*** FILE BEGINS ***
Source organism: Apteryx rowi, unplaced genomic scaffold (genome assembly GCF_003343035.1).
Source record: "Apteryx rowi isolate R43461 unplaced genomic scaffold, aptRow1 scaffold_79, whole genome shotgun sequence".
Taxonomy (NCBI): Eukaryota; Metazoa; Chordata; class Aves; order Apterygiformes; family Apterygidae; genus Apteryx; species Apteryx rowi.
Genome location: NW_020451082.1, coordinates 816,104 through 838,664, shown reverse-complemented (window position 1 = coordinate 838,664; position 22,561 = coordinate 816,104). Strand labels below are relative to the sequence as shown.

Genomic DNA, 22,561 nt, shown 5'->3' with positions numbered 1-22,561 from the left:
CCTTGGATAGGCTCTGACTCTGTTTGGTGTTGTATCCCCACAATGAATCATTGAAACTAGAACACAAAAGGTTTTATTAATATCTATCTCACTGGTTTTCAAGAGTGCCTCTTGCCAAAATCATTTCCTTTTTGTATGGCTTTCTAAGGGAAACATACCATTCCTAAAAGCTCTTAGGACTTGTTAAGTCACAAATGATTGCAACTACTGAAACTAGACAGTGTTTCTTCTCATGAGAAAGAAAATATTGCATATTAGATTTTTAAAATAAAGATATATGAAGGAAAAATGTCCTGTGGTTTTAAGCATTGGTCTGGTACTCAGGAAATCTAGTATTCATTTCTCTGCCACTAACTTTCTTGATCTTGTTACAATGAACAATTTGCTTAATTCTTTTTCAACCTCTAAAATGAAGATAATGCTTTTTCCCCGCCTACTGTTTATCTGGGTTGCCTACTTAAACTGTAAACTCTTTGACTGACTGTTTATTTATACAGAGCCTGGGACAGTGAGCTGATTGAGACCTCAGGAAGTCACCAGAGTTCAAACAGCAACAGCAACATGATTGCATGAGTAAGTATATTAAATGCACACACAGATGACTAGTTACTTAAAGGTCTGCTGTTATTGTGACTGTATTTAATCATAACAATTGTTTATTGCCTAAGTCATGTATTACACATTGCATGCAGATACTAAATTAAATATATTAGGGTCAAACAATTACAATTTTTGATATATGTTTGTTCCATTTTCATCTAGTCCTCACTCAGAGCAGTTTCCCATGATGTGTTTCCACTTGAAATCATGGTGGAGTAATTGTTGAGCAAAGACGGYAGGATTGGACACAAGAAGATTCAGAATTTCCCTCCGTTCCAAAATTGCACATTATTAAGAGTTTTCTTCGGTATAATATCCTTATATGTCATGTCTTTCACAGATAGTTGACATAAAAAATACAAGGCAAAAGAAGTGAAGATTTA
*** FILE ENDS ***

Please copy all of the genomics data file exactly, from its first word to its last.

Source organism: Apteryx rowi, unplaced genomic scaffold (genome assembly GCF_003343035.1).
Source record: "Apteryx rowi isolate R43461 unplaced genomic scaffold, aptRow1 scaffold_79, whole genome shotgun sequence".
Taxonomy (NCBI): Eukaryota; Metazoa; Chordata; class Aves; order Apterygiformes; family Apterygidae; genus Apteryx; species Apteryx rowi.
Genome location: NW_020451082.1, coordinates 816,104 through 838,664, shown reverse-complemented (window position 1 = coordinate 838,664; position 22,561 = coordinate 816,104). Strand labels below are relative to the sequence as shown.

Genomic DNA, 22,561 nt, shown 5'->3' with positions numbered 1-22,561 from the left:
CCTTGGATAGGCTCTGACTCTGTTTGGTGTTGTATCCCCACAATGAATCATTGAAACTAGAACACAAAAGGTTTTATTAATATCTATCTCACTGGTTTTCAAGAGTGCCTCTTGCCAAAATCATTTCCTTTTTGTATGGCTTTCTAAGGGAAACATACCATTCCTAAAAGCTCTTAGGACTTGTTAAGTCACAAATGATTGCAACTACTGAAACTAGACAGTGTTTCTTCTCATGAGAAAGAAAATATTGCATATTAGATTTTTAAAATAAAGATATATGAAGGAAAAATGTCCTGTGGTTTTAAGCATTGGTCTGGTACTCAGGAAATCTAGTATTCATTTCTCTGCCACTAACTTTCTTGATCTTGTTACAATGAACAATTTGCTTAATTCTTTTTCAACCTCTAAAATGAAGATAATGCTTTTTCCCCGCCTACTGTTTATCTGGGTTGCCTACTTAAACTGTAAACTCTTTGACTGACTGTTTATTTATACAGAGCCTGGGACAGTGAGCTGATTGAGACCTCAGGAAGTCACCAGAGTTCAAACAGCAACAGCAACATGATTGCATGAGTAAGTATATTAAATGCACACACAGATGACTAGTTACTTAAAGGTCTGCTGTTATTGTGACTGTATTTAATCATAACAATTGTTTATTGCCTAAGTCATGTATTACACATTGCATGCAGATACTAAATTAAATATATTAGGGTCAAACAATTACAATTTTTGATATATGTTTGTTCCATTTTCATCTAGTCCTCACTCAGAGCAGTTTCCCATGATGTGTTTCCACTTGAAATCATGGTGGAGTAATTGTTGAGCAAAGACGGYAGGATTGGACACAAGAAGATTCAGAATTTCCCTCCGTTCCAAAATTGCACATTATTAAGAGTTTTCTTCGGTATAATATCCTTATATGTCATGTCTTTCACAGATAGTTGACATAAAAAATACAAGGCAAAAGAAGTGAAGATTTA